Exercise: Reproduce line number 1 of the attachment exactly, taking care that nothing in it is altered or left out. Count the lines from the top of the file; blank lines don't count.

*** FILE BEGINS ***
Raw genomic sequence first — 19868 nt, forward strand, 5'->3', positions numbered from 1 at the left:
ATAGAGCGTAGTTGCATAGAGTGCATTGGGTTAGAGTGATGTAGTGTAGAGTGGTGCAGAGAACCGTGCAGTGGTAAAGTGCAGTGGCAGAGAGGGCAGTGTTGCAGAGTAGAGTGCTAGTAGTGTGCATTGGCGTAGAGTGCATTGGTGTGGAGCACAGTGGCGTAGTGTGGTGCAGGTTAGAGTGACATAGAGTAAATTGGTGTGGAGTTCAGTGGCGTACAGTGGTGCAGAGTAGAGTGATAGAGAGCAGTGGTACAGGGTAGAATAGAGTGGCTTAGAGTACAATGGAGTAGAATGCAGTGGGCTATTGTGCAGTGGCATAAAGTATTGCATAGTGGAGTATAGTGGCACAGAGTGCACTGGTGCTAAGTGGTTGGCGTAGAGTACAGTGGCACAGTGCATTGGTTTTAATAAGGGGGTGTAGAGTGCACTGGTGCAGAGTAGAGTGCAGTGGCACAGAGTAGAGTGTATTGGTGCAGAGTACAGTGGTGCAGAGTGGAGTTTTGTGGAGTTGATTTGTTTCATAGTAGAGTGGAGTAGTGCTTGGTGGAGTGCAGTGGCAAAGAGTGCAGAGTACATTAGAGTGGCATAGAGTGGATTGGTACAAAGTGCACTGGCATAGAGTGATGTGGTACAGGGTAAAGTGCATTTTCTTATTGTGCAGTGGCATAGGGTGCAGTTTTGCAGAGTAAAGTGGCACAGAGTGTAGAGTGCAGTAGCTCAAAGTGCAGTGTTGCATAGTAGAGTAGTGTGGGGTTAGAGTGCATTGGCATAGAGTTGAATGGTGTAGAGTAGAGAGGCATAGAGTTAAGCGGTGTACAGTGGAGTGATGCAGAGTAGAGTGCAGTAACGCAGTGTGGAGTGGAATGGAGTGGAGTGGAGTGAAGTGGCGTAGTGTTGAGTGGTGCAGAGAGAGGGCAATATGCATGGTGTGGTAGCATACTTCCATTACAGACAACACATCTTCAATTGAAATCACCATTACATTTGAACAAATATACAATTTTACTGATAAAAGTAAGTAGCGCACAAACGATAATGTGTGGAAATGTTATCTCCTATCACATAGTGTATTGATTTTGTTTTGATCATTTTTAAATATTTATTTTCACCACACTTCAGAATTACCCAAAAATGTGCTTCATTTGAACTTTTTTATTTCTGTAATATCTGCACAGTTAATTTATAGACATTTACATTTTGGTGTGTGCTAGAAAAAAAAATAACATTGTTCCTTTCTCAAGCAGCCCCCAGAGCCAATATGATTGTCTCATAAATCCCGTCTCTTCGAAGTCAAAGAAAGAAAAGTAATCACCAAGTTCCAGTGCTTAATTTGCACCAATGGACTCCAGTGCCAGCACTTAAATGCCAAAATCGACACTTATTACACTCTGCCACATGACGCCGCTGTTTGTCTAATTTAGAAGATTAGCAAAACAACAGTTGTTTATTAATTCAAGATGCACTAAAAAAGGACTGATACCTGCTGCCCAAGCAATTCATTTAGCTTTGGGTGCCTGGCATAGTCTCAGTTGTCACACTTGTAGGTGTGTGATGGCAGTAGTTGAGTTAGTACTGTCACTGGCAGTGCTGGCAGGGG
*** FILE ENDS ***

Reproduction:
Raw genomic sequence first — 19868 nt, forward strand, 5'->3', positions numbered from 1 at the left: